CHARLESTON, W.Va. — Nearly one week after an attempted breakout at the Gene Spadaro Juvenile Detention Center in Mt. Hope, Stephanie Bond, acting director of the West Virginia Division of Juvenile Services spoke to state legislators about the incident on Monday.
Bond told the Legislative Oversight Committee on Regional Jail and Correctional Facility Authority five juveniles attempted to breakout after assaulting staff members working the midnight shift May 14. Two were using spray bottles as weapons while others had put water bottles into laundry bags.
However, other staff members responded quickly to thwart the attempt.
“They subdued residents one at a time, took them to their holding cells, which are secure and came up and would get the next one,” Bond said. “They just did a remarkable job and they didn’t even get close to an escape.”
According to Bond, the attempt was timed out to coincide with the midnight shift, which is known to have fewer staff members working the 23-bed facility. At the time, there were 24 residents in holding.
While this escape was easily resolved, it did point out security flaws due to the facility’s design.
When asked by Sen. Bill Laird, D-Fayette, if better locks would have prevented the incident, Bond responded locks, by themselves, would not factor in under current procedure.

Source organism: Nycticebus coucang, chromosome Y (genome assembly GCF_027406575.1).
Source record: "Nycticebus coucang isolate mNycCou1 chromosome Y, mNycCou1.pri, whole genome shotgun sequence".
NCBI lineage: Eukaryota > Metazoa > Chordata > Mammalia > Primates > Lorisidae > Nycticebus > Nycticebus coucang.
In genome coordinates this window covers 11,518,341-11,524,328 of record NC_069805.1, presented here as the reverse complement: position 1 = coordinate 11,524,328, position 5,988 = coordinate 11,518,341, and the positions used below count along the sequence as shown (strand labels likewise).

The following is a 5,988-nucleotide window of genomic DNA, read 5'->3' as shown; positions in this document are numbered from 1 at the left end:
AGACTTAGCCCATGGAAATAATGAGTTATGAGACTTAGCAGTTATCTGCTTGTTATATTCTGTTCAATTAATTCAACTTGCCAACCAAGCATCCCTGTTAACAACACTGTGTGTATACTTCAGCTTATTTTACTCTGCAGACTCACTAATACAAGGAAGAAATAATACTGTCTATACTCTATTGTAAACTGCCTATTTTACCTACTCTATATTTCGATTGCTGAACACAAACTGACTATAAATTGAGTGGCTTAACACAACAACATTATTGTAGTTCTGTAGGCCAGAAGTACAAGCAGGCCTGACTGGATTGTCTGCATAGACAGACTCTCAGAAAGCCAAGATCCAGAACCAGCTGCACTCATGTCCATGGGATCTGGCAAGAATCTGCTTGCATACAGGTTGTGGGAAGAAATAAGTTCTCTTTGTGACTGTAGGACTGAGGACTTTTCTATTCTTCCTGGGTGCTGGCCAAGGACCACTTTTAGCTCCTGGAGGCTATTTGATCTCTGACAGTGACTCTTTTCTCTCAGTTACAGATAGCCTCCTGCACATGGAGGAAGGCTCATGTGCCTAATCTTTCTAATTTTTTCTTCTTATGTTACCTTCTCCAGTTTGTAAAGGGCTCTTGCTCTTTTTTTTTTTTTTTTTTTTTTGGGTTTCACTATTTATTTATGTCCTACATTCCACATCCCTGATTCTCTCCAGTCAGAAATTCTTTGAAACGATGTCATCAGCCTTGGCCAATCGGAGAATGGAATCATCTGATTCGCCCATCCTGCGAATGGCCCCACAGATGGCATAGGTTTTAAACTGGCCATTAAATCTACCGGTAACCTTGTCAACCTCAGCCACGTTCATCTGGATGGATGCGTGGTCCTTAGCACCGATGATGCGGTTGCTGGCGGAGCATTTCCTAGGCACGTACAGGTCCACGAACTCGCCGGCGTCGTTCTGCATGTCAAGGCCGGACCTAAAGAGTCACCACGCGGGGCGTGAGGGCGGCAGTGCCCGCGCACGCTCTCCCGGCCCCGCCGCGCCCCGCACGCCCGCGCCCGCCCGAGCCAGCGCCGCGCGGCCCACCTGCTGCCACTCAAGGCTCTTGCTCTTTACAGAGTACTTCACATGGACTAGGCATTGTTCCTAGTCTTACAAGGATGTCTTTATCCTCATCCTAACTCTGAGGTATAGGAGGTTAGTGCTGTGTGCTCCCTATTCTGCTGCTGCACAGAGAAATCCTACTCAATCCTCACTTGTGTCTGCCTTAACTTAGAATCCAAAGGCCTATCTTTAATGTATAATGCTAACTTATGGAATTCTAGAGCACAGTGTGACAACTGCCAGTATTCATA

“Without having a toilet in those rooms, you can’t have them locked anyways,” she said. “Unless those kids would have been a security risk prior to that.”
There are future plans to upgrade the facility’s security to match other state facilities in case of future incidents where detaining residents quickly is necessary.
“We’re going to make it so they’re able to that with a key like they are at Vickie Douglas (Juvenile Facility),” Bond said. “For those extreme situations where they have to lock somebody quickly in a room, that they’ll have the ability to do so.”
Lawmakers expressed frustration upgrades such as these were estimated to be completed by January when proposed back in December, wondering if the organization overestimated its budget.
Bond said finances were not the issue.
“I believe we have enough funds right now to do the upgrades needed at Gene Spadaro. We had a long purchasing process with the architects which took more time than we were anticipating. So, that put a delay on moving forward.”
Bond assured the legislators the architects have begun to visit the site to begin the process of renovation.
The incident is the second in a juvenile facility this year. Back in February, several juveniles did significant damage at the juvenile facility in Parkersburg. Bond told lawmakers Monday the repair bill will land somewhere between $40,000 and $50,000.